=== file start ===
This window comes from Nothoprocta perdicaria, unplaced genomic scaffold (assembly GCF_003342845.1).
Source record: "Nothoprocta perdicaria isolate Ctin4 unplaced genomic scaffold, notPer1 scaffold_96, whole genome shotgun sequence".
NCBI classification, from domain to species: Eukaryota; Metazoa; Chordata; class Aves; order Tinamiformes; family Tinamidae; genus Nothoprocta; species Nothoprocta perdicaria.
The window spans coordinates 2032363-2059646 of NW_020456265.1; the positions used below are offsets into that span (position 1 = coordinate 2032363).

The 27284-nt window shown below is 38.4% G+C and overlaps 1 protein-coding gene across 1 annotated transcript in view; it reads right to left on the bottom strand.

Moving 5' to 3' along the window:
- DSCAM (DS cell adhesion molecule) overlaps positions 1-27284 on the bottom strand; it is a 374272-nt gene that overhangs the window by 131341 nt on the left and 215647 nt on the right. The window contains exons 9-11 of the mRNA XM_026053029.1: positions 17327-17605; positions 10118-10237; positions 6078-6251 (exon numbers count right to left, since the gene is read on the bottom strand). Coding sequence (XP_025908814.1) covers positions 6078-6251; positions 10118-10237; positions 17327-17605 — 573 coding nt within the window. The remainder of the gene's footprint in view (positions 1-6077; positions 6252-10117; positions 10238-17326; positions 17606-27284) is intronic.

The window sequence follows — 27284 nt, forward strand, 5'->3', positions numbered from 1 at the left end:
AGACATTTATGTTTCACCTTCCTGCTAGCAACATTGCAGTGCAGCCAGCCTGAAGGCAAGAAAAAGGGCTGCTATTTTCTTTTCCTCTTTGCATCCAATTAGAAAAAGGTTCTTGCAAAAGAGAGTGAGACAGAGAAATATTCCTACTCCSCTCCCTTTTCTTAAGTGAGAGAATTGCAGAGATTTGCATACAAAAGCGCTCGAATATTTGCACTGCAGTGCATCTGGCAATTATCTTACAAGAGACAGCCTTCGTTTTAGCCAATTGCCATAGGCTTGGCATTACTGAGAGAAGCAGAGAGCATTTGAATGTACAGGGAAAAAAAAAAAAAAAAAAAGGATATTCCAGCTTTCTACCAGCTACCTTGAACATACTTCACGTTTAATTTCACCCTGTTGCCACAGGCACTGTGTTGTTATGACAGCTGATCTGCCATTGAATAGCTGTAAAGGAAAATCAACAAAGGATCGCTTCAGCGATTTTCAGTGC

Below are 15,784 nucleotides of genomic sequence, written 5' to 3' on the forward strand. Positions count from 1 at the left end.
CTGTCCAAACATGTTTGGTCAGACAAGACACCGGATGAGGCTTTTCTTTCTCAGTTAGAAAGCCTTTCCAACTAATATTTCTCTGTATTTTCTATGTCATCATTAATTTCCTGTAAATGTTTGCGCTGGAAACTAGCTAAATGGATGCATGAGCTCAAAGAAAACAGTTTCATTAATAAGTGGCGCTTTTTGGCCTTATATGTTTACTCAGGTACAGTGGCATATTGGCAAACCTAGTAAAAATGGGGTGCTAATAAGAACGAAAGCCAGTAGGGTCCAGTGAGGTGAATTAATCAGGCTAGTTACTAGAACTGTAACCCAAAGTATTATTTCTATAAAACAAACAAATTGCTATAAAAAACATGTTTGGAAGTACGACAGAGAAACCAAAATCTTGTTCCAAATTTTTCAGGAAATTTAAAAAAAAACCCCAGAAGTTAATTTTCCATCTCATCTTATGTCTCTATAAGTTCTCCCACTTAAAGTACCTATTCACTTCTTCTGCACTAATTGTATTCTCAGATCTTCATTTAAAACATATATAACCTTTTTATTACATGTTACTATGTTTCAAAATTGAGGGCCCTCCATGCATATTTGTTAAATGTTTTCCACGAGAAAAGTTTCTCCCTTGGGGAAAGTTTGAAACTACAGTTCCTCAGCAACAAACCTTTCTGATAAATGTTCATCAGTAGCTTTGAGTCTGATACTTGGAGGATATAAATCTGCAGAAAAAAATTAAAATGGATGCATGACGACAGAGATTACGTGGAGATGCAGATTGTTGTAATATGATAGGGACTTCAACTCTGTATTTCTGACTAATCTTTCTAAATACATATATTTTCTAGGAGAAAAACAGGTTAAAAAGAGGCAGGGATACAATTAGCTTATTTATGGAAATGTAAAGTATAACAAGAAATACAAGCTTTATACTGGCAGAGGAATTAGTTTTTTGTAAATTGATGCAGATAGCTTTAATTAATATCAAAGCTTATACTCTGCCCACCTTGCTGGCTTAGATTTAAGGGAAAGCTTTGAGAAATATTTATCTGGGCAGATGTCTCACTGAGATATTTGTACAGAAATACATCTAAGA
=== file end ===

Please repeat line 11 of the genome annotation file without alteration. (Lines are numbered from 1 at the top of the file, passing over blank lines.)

CTGTCCAAACATGTTTGGTCAGACAAGACACCGGATGAGGCTTTTCTTTCTCAGTTAGAAAGCCTTTCCAACTAATATTTCTCTGTATTTTCTATGTCATCATTAATTTCCTGTAAATGTTTGCGCTGGAAACTAGCTAAATGGATGCATGAGCTCAAAGAAAACAGTTTCATTAATAAGTGGCGCTTTTTGGCCTTATATGTTTACTCAGGTACAGTGGCATATTGGCAAACCTAGTAAAAATGGGGTGCTAATAAGAACGAAAGCCAGTAGGGTCCAGTGAGGTGAATTAATCAGGCTAGTTACTAGAACTGTAACCCAAAGTATTATTTCTATAAAACAAACAAATTGCTATAAAAAACATGTTTGGAAGTACGACAGAGAAACCAAAATCTTGTTCCAAATTTTTCAGGAAATTTAAAAAAAAACCCCAGAAGTTAATTTTCCATCTCATCTTATGTCTCTATAAGTTCTCCCACTTAAAGTACCTATTCACTTCTTCTGCACTAATTGTATTCTCAGATCTTCATTTAAAACATATATAACCTTTTTATTACATGTTACTATGTTTCAAAATTGAGGGCCCTCCATGCATATTTGTTAAATGTTTTCCACGAGAAAAGTTTCTCCCTTGGGGAAAGTTTGAAACTACAGTTCCTCAGCAACAAACCTTTCTGATAAATGTTCATCAGTAGCTTTGAGTCTGATACTTGGAGGATATAAATCTGCAGAAAAAAATTAAAATGGATGCATGACGACAGAGATTACGTGGAGATGCAGATTGTTGTAATATGATAGGGACTTCAACTCTGTATTTCTGACTAATCTTTCTAAATACATATATTTTCTAGGAGAAAAACAGGTTAAAAAGAGGCAGGGATACAATTAGCTTATTTATGGAAATGTAAAGTATAACAAGAAATACAAGCTTTATACTGGCAGAGGAATTAGTTTTTTGTAAATTGATGCAGATAGCTTTAATTAATATCAAAGCTTATACTCTGCCCACCTTGCTGGCTTAGATTTAAGGGAAAGCTTTGAGAAATATTTATCTGGGCAGATGTCTCACTGAGATATTTGTACAGAAATACATCTAAGA